After over 100 to 150 years of industrial production, the effects of activities such as mining, smelting, pulp-and-paper production, and other industrial processes had severely impacted on the land. Urban sprawl also saw the best agricultural land under cities, towns and highways. Beginning in the 1950s, air, water and soil pollution became major issues and this resulted in the establishment of organizations with the mandate to protect the environment. Pollution not only negatively impacted on natural resources but also made people sick. Academics such as Pierre Dansereau began to look at the way human beings impacted on the environment and he coined a term - ecosystem - to suggest the interaction between the human and the natural, and their interdependence.
In the 1960s and 1970s in Canada, "mega projects" such as the James Bay hydro power development (Quebec and Labrador) and the oil sands development in Fort McMurray, Alberta, prompted senior levels of government to enact legislation and develop environmental and social impact assessment processes. Academics in the sciences and humanities developed methodologies for such assessments assisted by new technologies allowing for highly-sophisticated mapping of not only geographic features but also cultural features.
Human beings have traditionally used the land for hunting, fishing and gathering to sustain themselves. With the coming of the industrial era in the late eighteenth century in Europe and early nineteenth century in North America, the level of consumption escalated enormously. This prompted some individuals to look at ways of protecting land that was beautiful or unique for its geography, plant and animal species. The result was the setting aside of areas to protect them from industrial and other uses. This was the beginning of the parks and protected places system. In Canada, Banff National Park was established in 1885 and Jasper National Park in 1907. There are also provincial and municipally-protected areas in Canada.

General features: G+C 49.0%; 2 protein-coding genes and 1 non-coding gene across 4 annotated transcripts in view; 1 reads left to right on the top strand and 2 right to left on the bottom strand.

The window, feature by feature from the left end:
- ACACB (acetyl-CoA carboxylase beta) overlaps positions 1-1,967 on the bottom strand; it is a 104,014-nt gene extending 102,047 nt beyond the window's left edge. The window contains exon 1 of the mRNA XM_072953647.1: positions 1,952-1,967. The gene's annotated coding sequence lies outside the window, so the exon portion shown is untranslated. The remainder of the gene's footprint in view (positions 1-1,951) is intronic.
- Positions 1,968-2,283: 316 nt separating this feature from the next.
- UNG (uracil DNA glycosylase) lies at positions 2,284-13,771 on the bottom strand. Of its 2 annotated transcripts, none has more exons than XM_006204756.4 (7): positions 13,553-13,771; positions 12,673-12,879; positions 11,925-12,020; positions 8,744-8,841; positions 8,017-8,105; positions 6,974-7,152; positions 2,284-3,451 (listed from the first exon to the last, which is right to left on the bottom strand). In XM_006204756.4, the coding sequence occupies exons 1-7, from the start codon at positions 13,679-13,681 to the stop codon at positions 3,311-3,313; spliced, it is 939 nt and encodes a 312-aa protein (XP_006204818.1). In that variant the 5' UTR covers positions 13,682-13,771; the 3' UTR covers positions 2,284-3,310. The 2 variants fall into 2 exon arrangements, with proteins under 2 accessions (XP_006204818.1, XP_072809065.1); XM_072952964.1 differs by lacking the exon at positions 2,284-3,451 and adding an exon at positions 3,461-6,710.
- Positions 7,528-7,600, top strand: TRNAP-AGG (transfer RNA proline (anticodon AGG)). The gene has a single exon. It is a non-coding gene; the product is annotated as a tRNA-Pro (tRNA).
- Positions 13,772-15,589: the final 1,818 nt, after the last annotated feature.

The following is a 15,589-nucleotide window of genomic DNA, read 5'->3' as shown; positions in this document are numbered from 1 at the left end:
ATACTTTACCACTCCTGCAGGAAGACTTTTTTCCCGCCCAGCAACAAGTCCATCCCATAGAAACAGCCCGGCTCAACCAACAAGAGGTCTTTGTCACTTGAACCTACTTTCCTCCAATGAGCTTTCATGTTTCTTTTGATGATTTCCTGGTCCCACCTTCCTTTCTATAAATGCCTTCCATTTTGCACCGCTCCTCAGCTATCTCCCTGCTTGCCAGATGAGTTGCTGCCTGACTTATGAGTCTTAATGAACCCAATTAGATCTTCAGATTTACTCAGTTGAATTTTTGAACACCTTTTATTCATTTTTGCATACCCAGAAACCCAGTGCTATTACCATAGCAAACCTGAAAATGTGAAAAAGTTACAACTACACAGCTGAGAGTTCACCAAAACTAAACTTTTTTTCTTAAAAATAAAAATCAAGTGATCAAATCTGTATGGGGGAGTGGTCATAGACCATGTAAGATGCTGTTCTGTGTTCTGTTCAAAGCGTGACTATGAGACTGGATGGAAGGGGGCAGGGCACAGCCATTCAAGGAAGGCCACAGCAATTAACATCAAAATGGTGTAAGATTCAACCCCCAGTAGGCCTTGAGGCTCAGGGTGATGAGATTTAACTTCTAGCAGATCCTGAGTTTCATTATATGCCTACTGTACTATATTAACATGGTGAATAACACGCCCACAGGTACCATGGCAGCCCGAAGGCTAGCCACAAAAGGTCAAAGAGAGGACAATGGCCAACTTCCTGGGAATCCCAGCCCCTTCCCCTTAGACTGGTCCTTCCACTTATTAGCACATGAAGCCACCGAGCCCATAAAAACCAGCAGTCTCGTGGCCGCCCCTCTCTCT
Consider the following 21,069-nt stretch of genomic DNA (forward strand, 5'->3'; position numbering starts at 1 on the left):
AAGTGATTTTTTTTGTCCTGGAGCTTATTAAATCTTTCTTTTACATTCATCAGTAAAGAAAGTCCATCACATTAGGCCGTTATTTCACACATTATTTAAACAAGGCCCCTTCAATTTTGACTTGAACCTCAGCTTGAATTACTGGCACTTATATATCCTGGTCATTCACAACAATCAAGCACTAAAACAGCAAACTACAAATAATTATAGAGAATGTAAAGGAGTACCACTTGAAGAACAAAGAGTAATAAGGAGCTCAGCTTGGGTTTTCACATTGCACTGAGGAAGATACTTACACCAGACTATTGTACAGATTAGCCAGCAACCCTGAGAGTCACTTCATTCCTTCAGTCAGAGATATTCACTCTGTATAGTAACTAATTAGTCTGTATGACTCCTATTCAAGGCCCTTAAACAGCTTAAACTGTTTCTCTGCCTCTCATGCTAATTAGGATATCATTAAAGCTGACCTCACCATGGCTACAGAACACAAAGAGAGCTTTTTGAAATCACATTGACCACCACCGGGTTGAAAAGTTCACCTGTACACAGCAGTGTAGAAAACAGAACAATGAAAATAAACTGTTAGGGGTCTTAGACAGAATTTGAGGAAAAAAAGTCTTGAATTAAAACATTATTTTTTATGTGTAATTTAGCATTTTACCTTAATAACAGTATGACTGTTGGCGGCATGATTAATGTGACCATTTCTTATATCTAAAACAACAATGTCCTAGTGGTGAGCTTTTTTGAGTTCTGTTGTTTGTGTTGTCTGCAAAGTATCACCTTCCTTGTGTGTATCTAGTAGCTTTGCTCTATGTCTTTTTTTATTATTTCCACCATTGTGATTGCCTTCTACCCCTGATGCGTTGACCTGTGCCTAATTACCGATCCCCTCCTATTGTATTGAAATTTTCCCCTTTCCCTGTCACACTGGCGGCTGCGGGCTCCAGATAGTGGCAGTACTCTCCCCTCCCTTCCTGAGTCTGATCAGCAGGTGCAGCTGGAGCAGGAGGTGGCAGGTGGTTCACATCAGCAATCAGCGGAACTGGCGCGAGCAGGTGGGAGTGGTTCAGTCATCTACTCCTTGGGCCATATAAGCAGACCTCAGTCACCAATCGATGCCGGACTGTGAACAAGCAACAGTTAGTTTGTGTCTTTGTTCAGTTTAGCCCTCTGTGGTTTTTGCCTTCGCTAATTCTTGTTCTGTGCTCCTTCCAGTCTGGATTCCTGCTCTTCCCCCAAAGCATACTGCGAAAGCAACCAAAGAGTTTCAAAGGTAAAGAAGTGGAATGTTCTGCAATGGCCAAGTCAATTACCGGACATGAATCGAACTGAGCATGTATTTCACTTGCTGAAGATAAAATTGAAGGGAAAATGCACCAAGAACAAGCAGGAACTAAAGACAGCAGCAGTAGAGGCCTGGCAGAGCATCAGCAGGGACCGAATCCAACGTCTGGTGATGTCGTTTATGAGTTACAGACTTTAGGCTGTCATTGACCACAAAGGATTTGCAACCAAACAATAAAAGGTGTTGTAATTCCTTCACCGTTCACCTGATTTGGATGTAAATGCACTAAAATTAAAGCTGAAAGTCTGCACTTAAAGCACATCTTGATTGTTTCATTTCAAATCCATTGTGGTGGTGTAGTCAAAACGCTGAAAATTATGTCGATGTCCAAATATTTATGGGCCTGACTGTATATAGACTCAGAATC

These developments were to have important implications for Aboriginal Peoples who in the 1960s in Canada began to assert their rights as entrenched in the Treaties enacted to enable settlement from East to West. At this time, some Aboriginal People were still living on the land as their ancestors had done. But industry was expanding and the rich resources on Reserve and surrounding public lands provided an opportunity for Aboriginal People to help address issues of the nature of development, its impact on their traditional way of life and, finally, ways in which they might benefit from such development. The James Bay and Northern Quebec Agreement in 1975, according to The Canadian Encyclopedia, was the first major agreement between the Crown and Aboriginal Peoples since the signing of the Treaties in the latter half of the nineteenth and early part of the twentieth centuries.
A new field was born that involved the examination of Aboriginal uses of the land and how they would be impacted by industrial development. Traditional Use Studies is one label for this work.
The following section of the Understanding Traditional Use Studies Website provides a history of the evolution of this concept and its definition, methodologies and practices in various jurisdictions including Canada and abroad. As well, a number of perspectives are presented on land use, resource management and sustainability. Because Aboriginal cultural uses also include the sacred, since Nature and Nature's Laws, are aspects of the Aboriginal world view and religion, the resulting TUS are complex and layered including economic, social, cultural and ecological perspectives.